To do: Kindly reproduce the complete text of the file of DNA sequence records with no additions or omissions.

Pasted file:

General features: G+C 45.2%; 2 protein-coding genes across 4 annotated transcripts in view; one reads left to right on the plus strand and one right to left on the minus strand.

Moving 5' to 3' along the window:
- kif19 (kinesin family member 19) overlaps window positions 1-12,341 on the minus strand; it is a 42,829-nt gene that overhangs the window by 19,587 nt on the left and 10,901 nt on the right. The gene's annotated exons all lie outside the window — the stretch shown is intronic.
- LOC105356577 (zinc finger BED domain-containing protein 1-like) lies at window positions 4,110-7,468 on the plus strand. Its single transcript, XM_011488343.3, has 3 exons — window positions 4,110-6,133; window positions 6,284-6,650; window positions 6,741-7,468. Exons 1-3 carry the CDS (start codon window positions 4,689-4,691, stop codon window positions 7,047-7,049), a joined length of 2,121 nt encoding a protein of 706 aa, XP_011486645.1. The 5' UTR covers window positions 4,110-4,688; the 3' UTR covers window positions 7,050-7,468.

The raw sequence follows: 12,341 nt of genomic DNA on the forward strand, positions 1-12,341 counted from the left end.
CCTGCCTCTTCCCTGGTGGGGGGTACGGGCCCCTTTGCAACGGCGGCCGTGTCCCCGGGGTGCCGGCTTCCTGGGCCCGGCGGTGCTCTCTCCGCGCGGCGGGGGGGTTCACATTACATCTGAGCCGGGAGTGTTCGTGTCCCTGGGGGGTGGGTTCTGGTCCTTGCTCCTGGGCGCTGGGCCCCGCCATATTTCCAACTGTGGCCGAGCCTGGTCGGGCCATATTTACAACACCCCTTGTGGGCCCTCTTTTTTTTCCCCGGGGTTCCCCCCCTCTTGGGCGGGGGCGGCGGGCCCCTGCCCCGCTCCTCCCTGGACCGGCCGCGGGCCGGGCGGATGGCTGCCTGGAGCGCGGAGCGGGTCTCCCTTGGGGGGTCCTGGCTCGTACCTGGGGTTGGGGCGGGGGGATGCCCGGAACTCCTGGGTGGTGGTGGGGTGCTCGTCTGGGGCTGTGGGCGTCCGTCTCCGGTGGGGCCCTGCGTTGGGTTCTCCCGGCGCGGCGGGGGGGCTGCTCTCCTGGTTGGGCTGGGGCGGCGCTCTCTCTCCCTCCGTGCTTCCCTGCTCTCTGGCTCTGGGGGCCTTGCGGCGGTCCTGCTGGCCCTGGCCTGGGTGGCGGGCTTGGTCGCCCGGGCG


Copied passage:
General features: G+C 45.2%; 2 protein-coding genes across 4 annotated transcripts in view; one reads left to right on the plus strand and one right to left on the minus strand.

Moving 5' to 3' along the window:
- kif19 (kinesin family member 19) overlaps window positions 1-12,341 on the minus strand; it is a 42,829-nt gene that overhangs the window by 19,587 nt on the left and 10,901 nt on the right. The gene's annotated exons all lie outside the window — the stretch shown is intronic.
- LOC105356577 (zinc finger BED domain-containing protein 1-like) lies at window positions 4,110-7,468 on the plus strand. Its single transcript, XM_011488343.3, has 3 exons — window positions 4,110-6,133; window positions 6,284-6,650; window positions 6,741-7,468. Exons 1-3 carry the CDS (start codon window positions 4,689-4,691, stop codon window positions 7,047-7,049), a joined length of 2,121 nt encoding a protein of 706 aa, XP_011486645.1. The 5' UTR covers window positions 4,110-4,688; the 3' UTR covers window positions 7,050-7,468.

The raw sequence follows: 12,341 nt of genomic DNA on the forward strand, positions 1-12,341 counted from the left end.
CCTGCCTCTTCCCTGGTGGGGGGTACGGGCCCCTTTGCAACGGCGGCCGTGTCCCCGGGGTGCCGGCTTCCTGGGCCCGGCGGTGCTCTCTCCGCGCGGCGGGGGGGTTCACATTACATCTGAGCCGGGAGTGTTCGTGTCCCTGGGGGGTGGGTTCTGGTCCTTGCTCCTGGGCGCTGGGCCCCGCCATATTTCCAACTGTGGCCGAGCCTGGTCGGGCCATATTTACAACACCCCTTGTGGGCCCTCTTTTTTTTCCCCGGGGTTCCCCCCCTCTTGGGCGGGGGCGGCGGGCCCCTGCCCCGCTCCTCCCTGGACCGGCCGCGGGCCGGGCGGATGGCTGCCTGGAGCGCGGAGCGGGTCTCCCTTGGGGGGTCCTGGCTCGTACCTGGGGTTGGGGCGGGGGGATGCCCGGAACTCCTGGGTGGTGGTGGGGTGCTCGTCTGGGGCTGTGGGCGTCCGTCTCCGGTGGGGCCCTGCGTTGGGTTCTCCCGGCGCGGCGGGGGGGCTGCTCTCCTGGTTGGGCTGGGGCGGCGCTCTCTCTCCCTCCGTGCTTCCCTGCTCTCTGGCTCTGGGGGCCTTGCGGCGGTCCTGCTGGCCCTGGCCTGGGTGGCGGGCTTGGTCGCCCGGGCG